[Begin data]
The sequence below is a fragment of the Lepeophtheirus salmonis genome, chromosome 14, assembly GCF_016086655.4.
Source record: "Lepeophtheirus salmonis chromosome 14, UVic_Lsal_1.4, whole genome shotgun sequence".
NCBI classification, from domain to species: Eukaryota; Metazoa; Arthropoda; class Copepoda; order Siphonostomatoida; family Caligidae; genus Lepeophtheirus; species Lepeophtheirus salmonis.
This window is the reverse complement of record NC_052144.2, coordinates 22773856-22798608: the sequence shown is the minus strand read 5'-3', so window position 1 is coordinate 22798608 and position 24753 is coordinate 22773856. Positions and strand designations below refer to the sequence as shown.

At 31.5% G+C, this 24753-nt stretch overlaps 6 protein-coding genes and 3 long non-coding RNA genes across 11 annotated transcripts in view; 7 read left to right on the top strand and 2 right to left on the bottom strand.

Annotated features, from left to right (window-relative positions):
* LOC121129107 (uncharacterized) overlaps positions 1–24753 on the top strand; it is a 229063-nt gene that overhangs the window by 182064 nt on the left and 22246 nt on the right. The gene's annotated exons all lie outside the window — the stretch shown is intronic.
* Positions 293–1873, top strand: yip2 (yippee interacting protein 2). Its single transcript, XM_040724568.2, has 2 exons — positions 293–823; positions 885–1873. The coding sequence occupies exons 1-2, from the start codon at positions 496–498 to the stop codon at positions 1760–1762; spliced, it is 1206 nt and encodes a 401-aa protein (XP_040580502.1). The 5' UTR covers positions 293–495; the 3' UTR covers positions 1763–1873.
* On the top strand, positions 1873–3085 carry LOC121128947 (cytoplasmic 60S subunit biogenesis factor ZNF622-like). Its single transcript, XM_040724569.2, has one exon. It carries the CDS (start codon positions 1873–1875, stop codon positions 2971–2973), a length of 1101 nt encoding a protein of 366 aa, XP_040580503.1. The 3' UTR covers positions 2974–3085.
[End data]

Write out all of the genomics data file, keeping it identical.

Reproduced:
The sequence below is a fragment of the Lepeophtheirus salmonis genome, chromosome 14, assembly GCF_016086655.4.
Source record: "Lepeophtheirus salmonis chromosome 14, UVic_Lsal_1.4, whole genome shotgun sequence".
NCBI classification, from domain to species: Eukaryota; Metazoa; Arthropoda; class Copepoda; order Siphonostomatoida; family Caligidae; genus Lepeophtheirus; species Lepeophtheirus salmonis.
This window is the reverse complement of record NC_052144.2, coordinates 22773856-22798608: the sequence shown is the minus strand read 5'-3', so window position 1 is coordinate 22798608 and position 24753 is coordinate 22773856. Positions and strand designations below refer to the sequence as shown.

At 31.5% G+C, this 24753-nt stretch overlaps 6 protein-coding genes and 3 long non-coding RNA genes across 11 annotated transcripts in view; 7 read left to right on the top strand and 2 right to left on the bottom strand.

Annotated features, from left to right (window-relative positions):
* LOC121129107 (uncharacterized) overlaps positions 1–24753 on the top strand; it is a 229063-nt gene that overhangs the window by 182064 nt on the left and 22246 nt on the right. The gene's annotated exons all lie outside the window — the stretch shown is intronic.
* Positions 293–1873, top strand: yip2 (yippee interacting protein 2). Its single transcript, XM_040724568.2, has 2 exons — positions 293–823; positions 885–1873. The coding sequence occupies exons 1-2, from the start codon at positions 496–498 to the stop codon at positions 1760–1762; spliced, it is 1206 nt and encodes a 401-aa protein (XP_040580502.1). The 5' UTR covers positions 293–495; the 3' UTR covers positions 1763–1873.
* On the top strand, positions 1873–3085 carry LOC121128947 (cytoplasmic 60S subunit biogenesis factor ZNF622-like). Its single transcript, XM_040724569.2, has one exon. It carries the CDS (start codon positions 1873–1875, stop codon positions 2971–2973), a length of 1101 nt encoding a protein of 366 aa, XP_040580503.1. The 3' UTR covers positions 2974–3085.